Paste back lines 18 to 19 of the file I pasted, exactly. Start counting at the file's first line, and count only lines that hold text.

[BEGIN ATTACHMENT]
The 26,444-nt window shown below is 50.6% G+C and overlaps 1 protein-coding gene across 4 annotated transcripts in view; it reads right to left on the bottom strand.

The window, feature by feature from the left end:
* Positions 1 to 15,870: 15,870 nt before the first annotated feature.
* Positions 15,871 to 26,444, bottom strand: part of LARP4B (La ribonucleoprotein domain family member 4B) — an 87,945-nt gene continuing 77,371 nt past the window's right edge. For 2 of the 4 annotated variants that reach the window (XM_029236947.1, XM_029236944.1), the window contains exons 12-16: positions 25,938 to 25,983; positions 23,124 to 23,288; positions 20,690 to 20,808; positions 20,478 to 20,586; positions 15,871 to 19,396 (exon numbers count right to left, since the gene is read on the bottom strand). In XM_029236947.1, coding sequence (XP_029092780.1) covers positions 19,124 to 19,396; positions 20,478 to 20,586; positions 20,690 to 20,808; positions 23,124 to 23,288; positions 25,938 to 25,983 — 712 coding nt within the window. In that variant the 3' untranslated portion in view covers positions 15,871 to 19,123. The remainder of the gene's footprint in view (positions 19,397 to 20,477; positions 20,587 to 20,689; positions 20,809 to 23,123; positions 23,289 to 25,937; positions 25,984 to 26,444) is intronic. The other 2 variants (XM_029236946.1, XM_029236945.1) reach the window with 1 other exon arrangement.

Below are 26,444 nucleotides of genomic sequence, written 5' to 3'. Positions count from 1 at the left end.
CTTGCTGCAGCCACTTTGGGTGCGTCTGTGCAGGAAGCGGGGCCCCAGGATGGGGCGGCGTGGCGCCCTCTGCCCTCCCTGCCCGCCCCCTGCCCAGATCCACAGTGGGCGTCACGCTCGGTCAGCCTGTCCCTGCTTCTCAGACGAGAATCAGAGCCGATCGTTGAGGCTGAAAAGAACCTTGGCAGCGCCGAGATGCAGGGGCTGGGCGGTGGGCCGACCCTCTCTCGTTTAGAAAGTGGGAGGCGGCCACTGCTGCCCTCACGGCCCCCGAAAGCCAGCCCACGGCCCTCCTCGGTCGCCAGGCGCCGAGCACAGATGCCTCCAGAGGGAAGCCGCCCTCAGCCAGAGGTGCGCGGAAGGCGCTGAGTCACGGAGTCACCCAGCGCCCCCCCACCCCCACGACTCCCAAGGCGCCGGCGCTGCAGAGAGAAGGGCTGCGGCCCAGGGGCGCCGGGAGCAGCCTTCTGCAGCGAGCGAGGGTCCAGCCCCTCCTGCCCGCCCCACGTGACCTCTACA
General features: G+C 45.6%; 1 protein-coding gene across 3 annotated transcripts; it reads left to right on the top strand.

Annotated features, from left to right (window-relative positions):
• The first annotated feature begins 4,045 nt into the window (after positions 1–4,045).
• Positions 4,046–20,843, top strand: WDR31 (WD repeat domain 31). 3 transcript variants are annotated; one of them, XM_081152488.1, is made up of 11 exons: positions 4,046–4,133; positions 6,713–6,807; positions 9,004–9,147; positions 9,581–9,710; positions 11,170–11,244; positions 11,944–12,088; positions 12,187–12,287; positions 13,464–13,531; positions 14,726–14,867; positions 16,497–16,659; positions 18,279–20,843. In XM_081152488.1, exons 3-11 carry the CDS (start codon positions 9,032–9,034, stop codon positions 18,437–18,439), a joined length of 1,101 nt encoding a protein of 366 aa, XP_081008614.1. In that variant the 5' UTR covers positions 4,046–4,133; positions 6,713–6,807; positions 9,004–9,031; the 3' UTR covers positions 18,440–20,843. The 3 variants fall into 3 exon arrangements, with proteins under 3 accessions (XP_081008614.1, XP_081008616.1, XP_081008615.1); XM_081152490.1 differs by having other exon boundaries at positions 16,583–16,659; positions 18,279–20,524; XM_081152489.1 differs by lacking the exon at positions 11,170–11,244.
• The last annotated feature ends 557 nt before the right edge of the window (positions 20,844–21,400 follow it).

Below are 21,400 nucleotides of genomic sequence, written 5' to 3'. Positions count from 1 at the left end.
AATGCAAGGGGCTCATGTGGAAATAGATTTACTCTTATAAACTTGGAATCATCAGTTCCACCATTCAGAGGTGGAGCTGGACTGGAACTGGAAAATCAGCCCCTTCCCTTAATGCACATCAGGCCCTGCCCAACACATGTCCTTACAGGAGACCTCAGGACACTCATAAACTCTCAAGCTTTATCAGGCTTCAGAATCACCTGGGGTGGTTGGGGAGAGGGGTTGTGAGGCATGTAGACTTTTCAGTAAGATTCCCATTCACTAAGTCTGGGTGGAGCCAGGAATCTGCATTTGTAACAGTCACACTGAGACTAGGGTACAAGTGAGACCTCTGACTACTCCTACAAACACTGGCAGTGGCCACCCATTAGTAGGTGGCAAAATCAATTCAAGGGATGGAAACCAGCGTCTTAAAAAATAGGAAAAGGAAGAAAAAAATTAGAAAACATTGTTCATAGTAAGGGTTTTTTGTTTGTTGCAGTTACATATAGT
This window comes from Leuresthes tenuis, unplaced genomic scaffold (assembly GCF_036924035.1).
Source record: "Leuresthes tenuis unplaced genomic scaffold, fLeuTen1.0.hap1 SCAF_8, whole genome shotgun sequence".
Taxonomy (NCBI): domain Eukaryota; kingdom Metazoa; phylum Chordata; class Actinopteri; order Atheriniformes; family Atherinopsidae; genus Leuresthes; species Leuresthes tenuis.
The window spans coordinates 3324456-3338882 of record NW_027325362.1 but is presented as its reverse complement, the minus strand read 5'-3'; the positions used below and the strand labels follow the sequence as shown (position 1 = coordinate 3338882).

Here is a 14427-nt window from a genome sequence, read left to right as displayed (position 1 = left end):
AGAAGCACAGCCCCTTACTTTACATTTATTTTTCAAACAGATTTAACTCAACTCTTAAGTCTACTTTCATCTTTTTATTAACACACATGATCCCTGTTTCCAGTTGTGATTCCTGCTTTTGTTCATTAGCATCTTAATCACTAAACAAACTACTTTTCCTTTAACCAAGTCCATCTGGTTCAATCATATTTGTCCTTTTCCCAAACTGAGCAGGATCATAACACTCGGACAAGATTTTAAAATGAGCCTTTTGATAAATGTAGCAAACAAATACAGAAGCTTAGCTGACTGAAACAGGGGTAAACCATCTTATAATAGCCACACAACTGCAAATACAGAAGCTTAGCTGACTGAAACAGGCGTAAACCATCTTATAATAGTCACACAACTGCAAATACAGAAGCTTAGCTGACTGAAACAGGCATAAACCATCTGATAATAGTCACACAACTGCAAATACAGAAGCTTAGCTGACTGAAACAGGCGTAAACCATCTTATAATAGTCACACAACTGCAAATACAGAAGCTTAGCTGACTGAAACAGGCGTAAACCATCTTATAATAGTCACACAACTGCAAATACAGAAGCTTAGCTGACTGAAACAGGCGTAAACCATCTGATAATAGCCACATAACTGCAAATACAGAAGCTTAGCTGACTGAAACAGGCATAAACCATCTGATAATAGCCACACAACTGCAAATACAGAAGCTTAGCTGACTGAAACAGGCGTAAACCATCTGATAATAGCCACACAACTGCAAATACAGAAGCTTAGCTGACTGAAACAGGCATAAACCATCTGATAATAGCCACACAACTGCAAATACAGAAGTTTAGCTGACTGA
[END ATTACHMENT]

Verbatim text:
Here is a 14427-nt window from a genome sequence, read left to right as displayed (position 1 = left end):
AGAAGCACAGCCCCTTACTTTACATTTATTTTTCAAACAGATTTAACTCAACTCTTAAGTCTACTTTCATCTTTTTATTAACACACATGATCCCTGTTTCCAGTTGTGATTCCTGCTTTTGTTCATTAGCATCTTAATCACTAAACAAACTACTTTTCCTTTAACCAAGTCCATCTGGTTCAATCATATTTGTCCTTTTCCCAAACTGAGCAGGATCATAACACTCGGACAAGATTTTAAAATGAGCCTTTTGATAAATGTAGCAAACAAATACAGAAGCTTAGCTGACTGAAACAGGGGTAAACCATCTTATAATAGCCACACAACTGCAAATACAGAAGCTTAGCTGACTGAAACAGGCGTAAACCATCTTATAATAGTCACACAACTGCAAATACAGAAGCTTAGCTGACTGAAACAGGCATAAACCATCTGATAATAGTCACACAACTGCAAATACAGAAGCTTAGCTGACTGAAACAGGCGTAAACCATCTTATAATAGTCACACAACTGCAAATACAGAAGCTTAGCTGACTGAAACAGGCGTAAACCATCTTATAATAGTCACACAACTGCAAATACAGAAGCTTAGCTGACTGAAACAGGCGTAAACCATCTGATAATAGCCACATAACTGCAAATACAGAAGCTTAGCTGACTGAAACAGGCATAAACCATCTGATAATAGCCACACAACTGCAAATACAGAAGCTTAGCTGACTGAAACAGGCGTAAACCATCTGATAATAGCCACACAACTGCAAATACAGAAGCTTAGCTGACTGAAACAGGCATAAACCATCTGATAATAGCCACACAACTGCAAATACAGAAGTTTAGCTGACTGA